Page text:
The Lesson by Toni Cade Bambara
In The Lesson by Toni Cade Bambara we have the theme of appearance, class, equality, shame and education. Narrated in the first person by a young African American girl called Sylvia the reader soon realises from the beginning of the story that Bambara may be exploring the theme of appearance. Miss Moore out of all the characters in the story stands out from everyone else. Not only does she have a college education but Sylvia thinks that she is different to those who live around her. If anything some critics might suggest that Miss Moore is defined by her education due to the fact that she takes it upon herself to educate some of the children in the neighbourhood. What is also interesting about Miss Moore’s education of the children is that she is schooling them for life rather than for the classroom. Throughout the story Miss Moore tries to bestow on the children the sense of inequality that exists not only in America but between white people and black people. With black people being treated more as second class citizens than as equal peers to white people. Something that is noticeable from the living conditions of each of the characters in the story. They live in social housing provided by the government while in contrast white people are spending large sums of money in F.A.O. Schwarz. Something that neither Sylvia nor her friends are able to do due to their background.
What is also interesting is that Sylvia keeps Miss Moore’s four dollars. Though some critics might suggest that Sylvia is stealing the money from Miss Moore it is more likely that she is now conscious of the value of money where prior to going to the toy store and in the taxi in particular she had no concept of money. Taking Miss Moore’s four dollars is a valuable lesson for Sylvia. It causes her to think while Sugar can only think about buying sweets with the four dollars. It is also interesting that each of Sylvia’s friends want something from F.A.O Schwartz and it is possible that Bambara is attempting to highlight how similar or equal all children are. Though again only the very wealthy (and white) appear to be able to shop in F.A.O. Schwartz. Which suggests a lack of racial equality and a difference among classes.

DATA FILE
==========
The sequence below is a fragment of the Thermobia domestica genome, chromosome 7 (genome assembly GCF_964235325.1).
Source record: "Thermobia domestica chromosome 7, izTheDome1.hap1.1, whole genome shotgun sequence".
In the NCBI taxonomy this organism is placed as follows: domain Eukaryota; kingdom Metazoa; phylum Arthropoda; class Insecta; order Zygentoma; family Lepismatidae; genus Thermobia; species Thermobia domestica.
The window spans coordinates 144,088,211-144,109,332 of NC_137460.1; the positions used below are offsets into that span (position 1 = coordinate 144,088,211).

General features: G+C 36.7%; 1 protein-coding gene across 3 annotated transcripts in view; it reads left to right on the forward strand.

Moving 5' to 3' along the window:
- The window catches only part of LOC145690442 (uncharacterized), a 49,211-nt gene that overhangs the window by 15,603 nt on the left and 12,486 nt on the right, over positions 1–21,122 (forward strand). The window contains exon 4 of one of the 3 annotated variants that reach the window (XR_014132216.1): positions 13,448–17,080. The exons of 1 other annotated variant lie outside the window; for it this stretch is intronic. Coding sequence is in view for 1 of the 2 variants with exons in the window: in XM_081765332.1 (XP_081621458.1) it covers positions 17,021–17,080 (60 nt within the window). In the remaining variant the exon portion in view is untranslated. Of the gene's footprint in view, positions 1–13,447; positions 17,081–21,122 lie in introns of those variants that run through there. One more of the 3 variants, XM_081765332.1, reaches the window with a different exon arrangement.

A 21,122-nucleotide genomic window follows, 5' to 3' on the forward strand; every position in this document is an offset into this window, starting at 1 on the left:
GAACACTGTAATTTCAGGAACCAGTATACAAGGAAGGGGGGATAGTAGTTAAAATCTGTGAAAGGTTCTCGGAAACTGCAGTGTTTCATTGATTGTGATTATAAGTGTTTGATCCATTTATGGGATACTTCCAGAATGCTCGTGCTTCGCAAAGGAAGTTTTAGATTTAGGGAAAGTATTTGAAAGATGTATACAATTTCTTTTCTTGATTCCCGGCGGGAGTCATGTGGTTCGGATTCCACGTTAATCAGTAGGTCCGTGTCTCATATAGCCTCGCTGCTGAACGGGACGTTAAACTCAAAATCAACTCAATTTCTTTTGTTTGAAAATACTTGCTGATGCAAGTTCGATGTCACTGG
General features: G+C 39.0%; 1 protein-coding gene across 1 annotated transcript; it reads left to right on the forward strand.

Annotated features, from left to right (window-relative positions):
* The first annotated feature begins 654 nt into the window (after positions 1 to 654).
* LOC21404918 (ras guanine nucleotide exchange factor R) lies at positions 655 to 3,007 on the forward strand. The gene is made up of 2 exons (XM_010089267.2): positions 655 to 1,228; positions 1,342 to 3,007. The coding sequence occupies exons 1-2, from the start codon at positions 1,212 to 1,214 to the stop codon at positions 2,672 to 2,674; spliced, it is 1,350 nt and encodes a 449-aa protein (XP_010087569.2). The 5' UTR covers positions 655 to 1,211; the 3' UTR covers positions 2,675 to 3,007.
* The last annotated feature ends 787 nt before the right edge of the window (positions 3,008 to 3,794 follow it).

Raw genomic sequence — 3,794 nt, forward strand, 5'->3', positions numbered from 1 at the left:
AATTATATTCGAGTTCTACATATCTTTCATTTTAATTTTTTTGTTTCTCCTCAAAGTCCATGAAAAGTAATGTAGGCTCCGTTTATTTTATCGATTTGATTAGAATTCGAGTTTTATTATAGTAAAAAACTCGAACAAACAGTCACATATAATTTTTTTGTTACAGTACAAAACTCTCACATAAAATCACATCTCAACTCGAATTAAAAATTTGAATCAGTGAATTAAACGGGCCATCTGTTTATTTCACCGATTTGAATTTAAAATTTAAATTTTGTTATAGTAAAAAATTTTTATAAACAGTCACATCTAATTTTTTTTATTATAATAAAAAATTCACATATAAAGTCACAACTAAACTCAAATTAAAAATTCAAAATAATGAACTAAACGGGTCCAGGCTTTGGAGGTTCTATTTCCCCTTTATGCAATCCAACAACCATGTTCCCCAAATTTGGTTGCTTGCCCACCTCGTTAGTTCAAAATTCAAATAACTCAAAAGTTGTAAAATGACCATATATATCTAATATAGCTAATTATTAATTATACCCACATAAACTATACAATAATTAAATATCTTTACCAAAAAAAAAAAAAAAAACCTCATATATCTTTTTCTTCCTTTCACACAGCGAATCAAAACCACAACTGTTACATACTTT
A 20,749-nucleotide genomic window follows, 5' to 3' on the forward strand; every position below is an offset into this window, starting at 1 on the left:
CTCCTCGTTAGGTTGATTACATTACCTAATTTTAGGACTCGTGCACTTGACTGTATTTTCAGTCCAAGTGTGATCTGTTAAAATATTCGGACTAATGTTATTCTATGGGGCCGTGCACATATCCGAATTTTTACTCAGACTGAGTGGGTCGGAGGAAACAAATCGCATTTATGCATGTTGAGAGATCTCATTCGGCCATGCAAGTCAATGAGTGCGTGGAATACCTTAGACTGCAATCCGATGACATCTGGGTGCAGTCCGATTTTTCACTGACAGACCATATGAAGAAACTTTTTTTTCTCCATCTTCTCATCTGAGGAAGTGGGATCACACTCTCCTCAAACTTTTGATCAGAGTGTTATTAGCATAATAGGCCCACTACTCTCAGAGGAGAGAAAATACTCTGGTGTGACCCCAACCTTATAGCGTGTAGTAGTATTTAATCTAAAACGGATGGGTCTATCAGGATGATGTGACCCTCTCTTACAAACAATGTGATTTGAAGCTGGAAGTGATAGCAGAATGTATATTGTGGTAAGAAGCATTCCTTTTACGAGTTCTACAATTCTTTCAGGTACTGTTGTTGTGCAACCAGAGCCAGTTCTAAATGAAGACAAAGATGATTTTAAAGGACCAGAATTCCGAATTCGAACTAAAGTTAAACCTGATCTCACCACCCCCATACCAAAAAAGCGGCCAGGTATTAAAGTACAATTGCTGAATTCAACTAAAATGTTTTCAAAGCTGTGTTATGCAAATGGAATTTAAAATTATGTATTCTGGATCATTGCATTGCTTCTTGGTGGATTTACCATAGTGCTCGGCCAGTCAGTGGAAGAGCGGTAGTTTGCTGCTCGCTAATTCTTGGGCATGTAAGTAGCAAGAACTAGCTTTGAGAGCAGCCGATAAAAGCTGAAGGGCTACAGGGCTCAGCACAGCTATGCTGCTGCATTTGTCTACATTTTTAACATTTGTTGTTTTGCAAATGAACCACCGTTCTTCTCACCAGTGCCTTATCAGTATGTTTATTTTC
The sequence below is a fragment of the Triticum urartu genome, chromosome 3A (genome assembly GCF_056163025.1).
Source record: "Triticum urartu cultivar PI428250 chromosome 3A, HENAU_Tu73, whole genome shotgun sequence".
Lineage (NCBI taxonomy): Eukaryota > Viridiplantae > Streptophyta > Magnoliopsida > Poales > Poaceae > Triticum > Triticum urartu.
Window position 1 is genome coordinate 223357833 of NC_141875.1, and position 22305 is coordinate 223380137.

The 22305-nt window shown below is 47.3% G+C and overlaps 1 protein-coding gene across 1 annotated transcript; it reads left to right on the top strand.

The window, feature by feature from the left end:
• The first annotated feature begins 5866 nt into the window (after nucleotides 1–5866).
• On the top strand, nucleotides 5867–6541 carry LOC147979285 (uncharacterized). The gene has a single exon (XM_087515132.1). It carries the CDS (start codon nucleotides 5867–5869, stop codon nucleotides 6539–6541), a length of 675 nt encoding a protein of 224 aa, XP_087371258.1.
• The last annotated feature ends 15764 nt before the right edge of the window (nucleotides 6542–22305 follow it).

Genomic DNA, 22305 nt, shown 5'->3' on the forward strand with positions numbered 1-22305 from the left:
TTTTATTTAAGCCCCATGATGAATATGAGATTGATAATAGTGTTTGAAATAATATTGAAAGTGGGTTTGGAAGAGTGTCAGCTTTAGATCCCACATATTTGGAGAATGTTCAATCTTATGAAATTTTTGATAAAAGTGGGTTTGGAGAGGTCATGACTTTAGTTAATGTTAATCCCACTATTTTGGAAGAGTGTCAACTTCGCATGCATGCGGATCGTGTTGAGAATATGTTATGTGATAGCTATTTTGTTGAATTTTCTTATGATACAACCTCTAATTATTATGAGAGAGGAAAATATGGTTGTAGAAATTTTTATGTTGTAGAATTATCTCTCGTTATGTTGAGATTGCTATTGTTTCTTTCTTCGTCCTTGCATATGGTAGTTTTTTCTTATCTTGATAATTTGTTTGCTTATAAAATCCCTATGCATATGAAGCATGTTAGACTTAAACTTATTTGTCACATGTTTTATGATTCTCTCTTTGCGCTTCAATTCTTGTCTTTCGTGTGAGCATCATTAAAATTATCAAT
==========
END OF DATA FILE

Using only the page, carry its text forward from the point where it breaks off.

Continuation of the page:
The fact that neither Sylvia nor Sugar can walk into F.A.O. Schwartz may also be important as there is a sense that they may feel ashamed of who they are (poor and black). They feel out of place based purely on their class and the colour of their skin. In Sylvia and Sugar’s eyes they don’t feel worthy enough to shop or go into F.A.O. Schwartz. It is only when the other children push them in that they actually enter the store. This pushing action may be significant as it could suggest progress in numbers. Just as an individual might have to join other individuals to protest in mass likewise the action of the children pushing their way into the store suggests something similar. There is power in numbers. Bambara also manages to highlight the innocence of the children particularly when it comes to Flyboy who does not know what a paperweight is. The fact that most of the children don’t have a desk to work on or to do their homework may also be important as Bambara could be using the desk as symbolism for learning. Something that Miss Moore is attempting to promote among Sylvia and her friends. The homemade sailboats made by some of the children which either sink or don’t work may also be symbolically important as Bambara may be using the sailboats as symbolism for paralysis. Just as the boats don’t move across the water likewise the children’s lives may be one of paralysis with no progress made.